We have been asked to share the following story by the Nederland Police Department:
We are passing on a case where a person was scammed and their debit card compromised so you don’t become a victim as well.
The pattern of an online compromise to a debit or credit card when a person makes the purchase online, they can be navigated to what they believed to be Best Buy’s website, but wasn’t. If, for example a person googled Best Buy and clicked a link that appeared in the search results, or a person received an emailed advertisement from who they believed to be Best Buy and clicked that link, the persons is going to the bad guys’ website. Even though it reads “bestbuy.com”. Once a person is on the bad guys’ website, and it will be a very accurate representation of Best Buy, all information is captured as they type it in. The only way to be absolutely certain you are on a vendor’s actual website is to manually type it into the address bar (which nobody ever does, which is why the spoof is so successful).
But the more frequent attack method is the email attack.
So the target link is either embedded in the text of the email or it’s included as an attachment and, just like any other email phishing scam, once you hit that link you’re directed to what appears to be the legitimate site. That is way easier to engineer and can be targeted to specific victims with a relatively high degree of success, as opposed to the search engine version that casts a super large net waiting for anyone/everyone to fall into it.
Best Buy is only used as an example it could be any retailer with online shopping.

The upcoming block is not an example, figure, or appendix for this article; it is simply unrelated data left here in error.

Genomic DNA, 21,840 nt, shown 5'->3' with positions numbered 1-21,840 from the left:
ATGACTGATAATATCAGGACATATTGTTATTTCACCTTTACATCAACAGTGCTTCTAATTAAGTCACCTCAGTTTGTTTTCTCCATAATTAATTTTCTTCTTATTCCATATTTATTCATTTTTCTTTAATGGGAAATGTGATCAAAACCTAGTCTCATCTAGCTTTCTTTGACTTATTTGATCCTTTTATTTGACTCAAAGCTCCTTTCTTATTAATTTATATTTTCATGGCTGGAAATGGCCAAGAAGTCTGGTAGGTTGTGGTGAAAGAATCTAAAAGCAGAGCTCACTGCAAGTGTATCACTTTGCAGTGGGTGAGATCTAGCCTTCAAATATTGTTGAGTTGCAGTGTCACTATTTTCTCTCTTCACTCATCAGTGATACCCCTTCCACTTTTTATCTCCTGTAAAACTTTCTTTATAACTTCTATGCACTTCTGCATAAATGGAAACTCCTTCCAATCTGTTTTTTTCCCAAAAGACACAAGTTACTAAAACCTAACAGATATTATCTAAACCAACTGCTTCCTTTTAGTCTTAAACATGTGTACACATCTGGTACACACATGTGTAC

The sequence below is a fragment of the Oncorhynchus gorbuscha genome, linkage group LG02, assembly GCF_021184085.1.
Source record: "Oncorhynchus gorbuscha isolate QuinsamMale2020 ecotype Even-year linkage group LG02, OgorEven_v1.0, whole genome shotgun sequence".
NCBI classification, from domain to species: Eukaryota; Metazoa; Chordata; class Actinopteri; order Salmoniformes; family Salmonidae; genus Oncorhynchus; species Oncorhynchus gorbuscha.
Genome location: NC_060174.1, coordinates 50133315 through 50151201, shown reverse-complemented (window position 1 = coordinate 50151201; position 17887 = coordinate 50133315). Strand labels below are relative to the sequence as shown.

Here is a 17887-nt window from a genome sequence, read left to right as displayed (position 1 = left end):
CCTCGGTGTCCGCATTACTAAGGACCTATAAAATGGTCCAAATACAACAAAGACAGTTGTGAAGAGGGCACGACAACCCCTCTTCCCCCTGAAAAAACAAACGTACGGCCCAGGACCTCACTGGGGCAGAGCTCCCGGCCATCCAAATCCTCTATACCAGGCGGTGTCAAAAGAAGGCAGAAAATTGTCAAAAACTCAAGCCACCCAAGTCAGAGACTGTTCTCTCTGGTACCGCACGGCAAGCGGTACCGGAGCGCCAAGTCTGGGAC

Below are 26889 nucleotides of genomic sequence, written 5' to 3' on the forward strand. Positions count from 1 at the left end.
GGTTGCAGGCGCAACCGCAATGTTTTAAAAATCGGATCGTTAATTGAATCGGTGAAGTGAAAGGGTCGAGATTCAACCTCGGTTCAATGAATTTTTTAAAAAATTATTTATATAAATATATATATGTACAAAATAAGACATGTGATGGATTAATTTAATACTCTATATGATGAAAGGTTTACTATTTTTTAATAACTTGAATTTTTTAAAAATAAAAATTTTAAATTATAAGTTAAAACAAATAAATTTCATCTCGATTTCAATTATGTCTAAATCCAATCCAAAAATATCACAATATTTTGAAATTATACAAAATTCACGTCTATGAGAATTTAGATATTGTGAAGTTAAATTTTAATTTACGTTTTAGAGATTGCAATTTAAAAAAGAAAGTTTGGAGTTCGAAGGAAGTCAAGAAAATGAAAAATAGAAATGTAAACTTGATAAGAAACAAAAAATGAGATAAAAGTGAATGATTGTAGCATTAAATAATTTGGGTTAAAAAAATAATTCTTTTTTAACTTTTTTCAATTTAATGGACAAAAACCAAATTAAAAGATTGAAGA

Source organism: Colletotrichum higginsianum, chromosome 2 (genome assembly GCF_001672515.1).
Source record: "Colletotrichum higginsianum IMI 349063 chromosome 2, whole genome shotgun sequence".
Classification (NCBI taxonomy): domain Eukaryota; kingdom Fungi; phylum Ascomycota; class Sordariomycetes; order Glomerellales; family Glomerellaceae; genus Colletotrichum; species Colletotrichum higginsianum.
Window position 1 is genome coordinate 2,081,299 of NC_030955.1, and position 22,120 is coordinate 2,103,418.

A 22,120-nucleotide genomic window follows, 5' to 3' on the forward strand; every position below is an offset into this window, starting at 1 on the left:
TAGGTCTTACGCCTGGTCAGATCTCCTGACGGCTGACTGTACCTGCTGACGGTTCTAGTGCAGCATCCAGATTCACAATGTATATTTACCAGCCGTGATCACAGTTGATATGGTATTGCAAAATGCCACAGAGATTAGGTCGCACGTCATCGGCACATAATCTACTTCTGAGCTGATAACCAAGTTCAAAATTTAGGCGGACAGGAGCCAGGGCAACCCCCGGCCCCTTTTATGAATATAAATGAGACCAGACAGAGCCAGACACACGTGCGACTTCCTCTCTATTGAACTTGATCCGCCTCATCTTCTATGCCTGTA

The victim received a phone call from what she believed was her bank, the person identified them self as a representative. They were very slick how they played out the scam. The first hook was asking the victim if they just spent a $1000 in a state far from home. Of course the victim says no and is now concerned their money is gone from their account. The scammer has already called from a spoofed number that shows the banks correct phone number on caller I.D. The scammer then tells the victim to google the number to make sure it comes up as the banks so they feel confident they are talking with a bank employee. Next they tell the person about a recent purchase (by chance this was at a Best Buy), the person acknowledges because they did just make that purchase in the last day or two.
(The purchase was to Best Buy on line, where the debit card information and other information like their name and phone number were most likely captured.) From this point the victim feels confident they are speaking with a real employee since they know about purchases made on the account. The scammer starts to ask for user name, pass word info, address etc. telling the victim they are shutting down the account, its all taken care of, there is no need to respond to any e mails the bank will be generating about the fraud they found on the account. The victim is now comfortable feeling like the bank is looking out for their best interest. Once the info has been given, the scammer has it, they quickly either send info to someone to make an active credit card, and start buying cash cards or go shopping. In this case the victim was hit for $2800. The purchases were in Florida and California. This was all done with in a matter of a couple hours tops.
The victims real bank calls waring them of fraud, seeing purchases on the east and west coast. The victim is now so confused saying you guys already closed my acct etc. and does not know who to trust. The only good news out of this story is the bank immediately covered the loss.
The case I give is factual, but is in now way meant to slights Best Buy’s website or its security, scammers make these fake sites all the time, nor is there any facts as to know where the debit card was compromised. Even Colorado DMV got hacked that way so people who were Googling DMV, and then hit the link in the search results, got connected to definitely not DMV.
It’s the holidays, scammers are working double time to rip us off.